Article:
Review: An impeccable Christoph Waltz makes cost-cutting cool in ‘The Consultant’

Image via Prime Video
Image via Prime Video

Created and written by Tony Basgallop (Servant), The Consultant brings Hollywood chameleon Christoph Waltz (No Time to Die) to Prime Video – breathing life into productivity expert Regus Patoff. 

Set in the world of app-based computer games, The Consultant opens at CompWare, as audiences are swiftly introduced to Elaine (Brittany O’Grady) and Craig (Nat Wolff). One is a personal assistant to tech wunderkind Mr. Sang (Brian Yoon), while the other remains a lowly coder. However, their ergonomically open plan office soon comes tumbling down, when an unexpected assailant cuts down Mr. Sang in his office without warning.  

With redundancy imminent and headquarters understandably off-limits, Elaine decides to go in one last time to remove some clandestine surveillance cameras – installed in secret at Mr. Sang’s insistence. Unable to sleep and still reeling from that traumatic event, Craig also finds himself back at HQ when Regus first makes an appearance.  

Standing in the deserted foyer he is polished, poised, and perfectly tailored. In one hand he holds a black briefcase, while his steely gaze appraises the two people before him. From that moment on, Regus sets about outlining his primary function, while Elaine and Craig regard him with suspicion. A document is brought forth outlining Mr. Sang’s wishes, which in turn allows Patoff to take up residency in the blood-stained office. 

What exactly Basgallop is doing in this opening episode is unclear. Whether he is exploring the notion of professional ambition, satirizing corporate workplace policies, or merely pointing out how self-perpetuating most professional pursuits are is up for debate. However, irrespective of his intentions, what he has done is gifted Waltz an opportunity to craft an enigmatic character. 

To a certain extent, what passes for plot in The Consultant is inconsequential, since it essentially draws drama from the human condition. As the demands put upon this team by their self-appointed CEO get more ridiculous, there are those that buckle and bail, while others draw on deeper reserves of professional tolerance. If comparisons are to be made between The Consultant and any another show, that would be the Apple original Severance.  

Beneath the thin veneer of practiced courtesies which cover untold agendas, both dramas subtly dissect social obsessions with success and status. Information and its application are also explored, as antiquated personnel records soon play a part in streamlining once Regus has found his feet.  

Under lock and key down in the basement, there is a single desk, an old-fashioned typewriter, not to mention an overflowing ashtray. Suddenly, an overabundance of hard copy documenting every detail holds more power than terabytes of cloud-based data ever could. In the meantime, employees are sacked for missing deadlines, others are trimmed for long-term sickness, while productivity gradually improves.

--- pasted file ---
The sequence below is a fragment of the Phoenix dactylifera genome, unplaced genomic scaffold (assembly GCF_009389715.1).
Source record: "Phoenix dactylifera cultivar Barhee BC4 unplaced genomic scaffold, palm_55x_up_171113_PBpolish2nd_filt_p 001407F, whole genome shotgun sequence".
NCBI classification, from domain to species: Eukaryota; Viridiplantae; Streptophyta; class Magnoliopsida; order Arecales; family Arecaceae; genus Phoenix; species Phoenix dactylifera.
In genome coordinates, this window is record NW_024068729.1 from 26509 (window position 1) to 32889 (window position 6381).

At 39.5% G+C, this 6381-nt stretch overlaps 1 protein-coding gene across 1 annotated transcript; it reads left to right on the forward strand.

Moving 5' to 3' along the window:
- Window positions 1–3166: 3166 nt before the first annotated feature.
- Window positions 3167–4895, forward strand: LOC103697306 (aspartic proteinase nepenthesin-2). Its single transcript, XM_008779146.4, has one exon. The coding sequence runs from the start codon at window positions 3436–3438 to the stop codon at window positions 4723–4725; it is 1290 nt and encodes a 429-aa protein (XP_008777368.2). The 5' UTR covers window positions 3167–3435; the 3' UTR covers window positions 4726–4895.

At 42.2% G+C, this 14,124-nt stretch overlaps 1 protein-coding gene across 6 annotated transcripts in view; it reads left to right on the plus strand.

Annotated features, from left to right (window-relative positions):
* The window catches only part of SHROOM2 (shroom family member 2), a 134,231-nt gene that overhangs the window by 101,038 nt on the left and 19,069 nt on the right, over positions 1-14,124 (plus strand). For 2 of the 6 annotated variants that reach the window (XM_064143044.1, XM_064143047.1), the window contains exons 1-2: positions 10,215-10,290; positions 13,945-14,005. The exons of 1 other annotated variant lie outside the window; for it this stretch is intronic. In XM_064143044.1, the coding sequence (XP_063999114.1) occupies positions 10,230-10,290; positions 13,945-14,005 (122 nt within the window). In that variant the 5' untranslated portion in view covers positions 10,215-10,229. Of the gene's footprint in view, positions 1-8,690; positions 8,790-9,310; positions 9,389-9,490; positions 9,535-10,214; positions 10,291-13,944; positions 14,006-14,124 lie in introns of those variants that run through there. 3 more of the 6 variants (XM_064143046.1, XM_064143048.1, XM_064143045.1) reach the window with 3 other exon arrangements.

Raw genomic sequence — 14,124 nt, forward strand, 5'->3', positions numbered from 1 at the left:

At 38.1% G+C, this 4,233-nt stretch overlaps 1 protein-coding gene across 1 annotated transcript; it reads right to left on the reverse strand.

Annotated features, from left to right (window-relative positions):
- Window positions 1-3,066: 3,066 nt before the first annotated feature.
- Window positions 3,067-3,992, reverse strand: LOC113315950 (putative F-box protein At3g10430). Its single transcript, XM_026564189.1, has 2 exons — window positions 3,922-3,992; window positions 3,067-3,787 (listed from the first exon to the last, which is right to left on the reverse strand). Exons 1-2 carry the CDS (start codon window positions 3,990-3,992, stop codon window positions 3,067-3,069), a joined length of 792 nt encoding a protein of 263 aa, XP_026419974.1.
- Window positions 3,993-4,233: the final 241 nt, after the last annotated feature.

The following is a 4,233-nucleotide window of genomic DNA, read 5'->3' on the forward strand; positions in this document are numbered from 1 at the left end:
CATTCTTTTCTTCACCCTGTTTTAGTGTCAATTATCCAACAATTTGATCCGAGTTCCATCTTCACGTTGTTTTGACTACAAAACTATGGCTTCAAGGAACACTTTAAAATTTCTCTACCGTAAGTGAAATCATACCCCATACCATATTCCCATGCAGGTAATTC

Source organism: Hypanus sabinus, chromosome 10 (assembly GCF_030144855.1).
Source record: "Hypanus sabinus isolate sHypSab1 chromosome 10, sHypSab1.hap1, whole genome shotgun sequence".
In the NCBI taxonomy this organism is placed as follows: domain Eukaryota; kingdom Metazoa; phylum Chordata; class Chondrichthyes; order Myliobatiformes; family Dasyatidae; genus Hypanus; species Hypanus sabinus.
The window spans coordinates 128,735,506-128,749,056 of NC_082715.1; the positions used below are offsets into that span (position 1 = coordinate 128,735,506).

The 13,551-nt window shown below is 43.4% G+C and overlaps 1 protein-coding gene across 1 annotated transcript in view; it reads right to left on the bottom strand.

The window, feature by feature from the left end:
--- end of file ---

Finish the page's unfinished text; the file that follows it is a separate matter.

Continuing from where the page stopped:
Even in the latter stages of The Consultant, Regus remains an enigma. Regarded with fear by the weak-willed and reluctantly respected elsewhere, his true purpose is never really clarified. From a dramatic perspective, this means that audiences are often left wondering why they should keep watching.  

From impromptu loyalty tests designed to push their buttons, through to ad-hoc opportunities there to test his employees and their limits, Regus remains the main reason to keep watching. As solid as the ensemble cast might be in giving this story gravitas, The Consultant really belongs to Waltz from the off; proving himself to be coolly calculating, endlessly charming, yet unerringly enigmatic with minimal effort.  

Unfortunately, what gives the series such strength also proves to be its biggest weakness, since Oscar winners aside, audiences need more than allegorical drama. Although it seeks to be contemporary in its examination of workplace culture, The Consultant occasionally gets bogged down by incoherence. Heavy-handed symbolism and dramatic distractions muddy the waters on more than one occasion, marring an otherwise intelligent show. 

Although the high concept notion of a productivity expert with an unpleasant agenda might sound engaging, unless there is something more substantial fleshing that out, things grind to a halt. In this instance, what audiences are left with is a series of episodic cliffhangers, which promise closure but rarely deliver anything close to that.  

This is exactly where The Consultant falls down, as people will understandably invest in a promising premise, enjoying each thirty-minute bite sized segment, while momentum gradually grows. However, when it becomes apparent that Basgallop is dealing in allegorical allusions rather than concrete facts, people are likely to be disappointed.     


'The Consultant' features a complex central performance from an ever-watchable Christoph Waltz, in a show which is only limited by its adherence to allegorical overtones, rather than compelling concrete drama.